|Organisation :||Waterford County Museum|
|Article Title :||Hogan, John (1800-1858)|
|Page Title :||Biography|
|Page Number :||1|
|Publication Date :||04 October 2010|
|Expiry Date :||Never Expires|
|Category :||Hansard - Lynch|
John Hogan was born in Tallow in 1800. He took up carpentry at the age of 16, but when his talent for draughtsmanship and carving was recognised, he was encouraged by the architect, Sir Thomas Deane, to take up sculpture. He spent three years attending lectures on anatomy by Dr. Woodroffe. He received commissions from Sir Thomas Deane and Bishop Murphy of Cork. Hogan went to Rome where he studied at the School of St. Luke and the Vatican galleries. He never lost contact with Ireland. Hogan returned to Ireland around 1848. He was a devoted supporter of Daniel O'Connell. It was he who modelled the Repeal Cap worn by O'Connell. Arthur Griffith stated that Hogan was 'one of the five great sculptors of the nineteenth century.'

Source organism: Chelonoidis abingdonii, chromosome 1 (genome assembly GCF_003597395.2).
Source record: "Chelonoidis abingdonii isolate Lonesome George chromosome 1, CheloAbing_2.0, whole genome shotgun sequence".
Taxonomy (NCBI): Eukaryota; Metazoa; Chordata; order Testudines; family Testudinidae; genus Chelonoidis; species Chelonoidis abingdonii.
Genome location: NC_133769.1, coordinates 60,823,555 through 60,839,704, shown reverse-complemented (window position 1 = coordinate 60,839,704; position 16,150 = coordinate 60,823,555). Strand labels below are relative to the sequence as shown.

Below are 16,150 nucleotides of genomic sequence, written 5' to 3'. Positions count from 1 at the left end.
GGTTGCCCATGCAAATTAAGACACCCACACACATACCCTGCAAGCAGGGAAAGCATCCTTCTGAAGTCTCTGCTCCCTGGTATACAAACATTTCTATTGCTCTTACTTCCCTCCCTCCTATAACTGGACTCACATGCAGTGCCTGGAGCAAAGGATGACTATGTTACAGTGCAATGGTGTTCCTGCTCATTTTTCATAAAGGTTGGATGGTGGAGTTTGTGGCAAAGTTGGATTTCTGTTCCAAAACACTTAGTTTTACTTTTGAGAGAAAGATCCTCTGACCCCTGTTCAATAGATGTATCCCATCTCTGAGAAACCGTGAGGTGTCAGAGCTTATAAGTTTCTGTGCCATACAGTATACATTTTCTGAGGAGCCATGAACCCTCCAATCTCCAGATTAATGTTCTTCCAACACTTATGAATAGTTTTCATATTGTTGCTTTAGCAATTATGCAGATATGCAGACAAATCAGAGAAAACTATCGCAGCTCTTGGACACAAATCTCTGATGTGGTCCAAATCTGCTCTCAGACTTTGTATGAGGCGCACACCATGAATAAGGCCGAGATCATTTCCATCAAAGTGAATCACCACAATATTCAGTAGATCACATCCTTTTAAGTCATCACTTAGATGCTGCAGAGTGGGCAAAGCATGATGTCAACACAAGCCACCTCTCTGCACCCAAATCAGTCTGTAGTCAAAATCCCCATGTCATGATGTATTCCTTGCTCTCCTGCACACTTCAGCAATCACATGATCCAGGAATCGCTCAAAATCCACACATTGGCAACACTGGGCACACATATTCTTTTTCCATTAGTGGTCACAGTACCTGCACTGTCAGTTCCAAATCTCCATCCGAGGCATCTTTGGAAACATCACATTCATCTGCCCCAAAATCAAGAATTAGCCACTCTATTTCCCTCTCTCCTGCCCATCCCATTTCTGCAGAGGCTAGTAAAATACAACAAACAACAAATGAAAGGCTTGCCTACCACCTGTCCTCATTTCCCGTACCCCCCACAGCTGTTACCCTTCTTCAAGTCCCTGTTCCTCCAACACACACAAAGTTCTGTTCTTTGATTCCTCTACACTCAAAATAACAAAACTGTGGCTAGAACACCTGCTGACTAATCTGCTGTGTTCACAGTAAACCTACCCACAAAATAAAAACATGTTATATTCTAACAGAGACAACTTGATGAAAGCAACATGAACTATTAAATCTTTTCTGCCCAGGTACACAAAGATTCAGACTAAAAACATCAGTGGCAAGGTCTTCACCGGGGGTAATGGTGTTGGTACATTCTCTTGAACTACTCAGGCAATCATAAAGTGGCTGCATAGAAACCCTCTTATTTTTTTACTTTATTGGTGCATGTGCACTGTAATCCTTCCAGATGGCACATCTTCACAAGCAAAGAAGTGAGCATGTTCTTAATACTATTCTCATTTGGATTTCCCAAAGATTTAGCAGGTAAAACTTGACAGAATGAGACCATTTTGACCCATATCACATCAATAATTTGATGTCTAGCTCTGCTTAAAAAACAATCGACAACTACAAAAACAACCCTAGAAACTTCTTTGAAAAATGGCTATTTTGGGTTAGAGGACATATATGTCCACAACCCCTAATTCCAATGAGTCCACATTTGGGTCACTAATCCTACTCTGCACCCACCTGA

The Repeal Association commissioned him to sculpture the marble statue of O'Connell which still stands in City Hall, Dublin. Other works done by Hogan include the bronze statue of O'Connell erected in the Crescent, Limerick, the statues of Father Matthew in Cork, Dr. Doyle the Bishop of Kildare in the Catholic Cathedral, Carlow, John Brinkly, Bishop of Cloyne in Trinity College, the 'Dead Christ' in Clarendon Street Church, 'Eve' and the 'Drunken Faun' in UCD. He died at his home in Wenthworth Place, Dublin on 27 March 1858.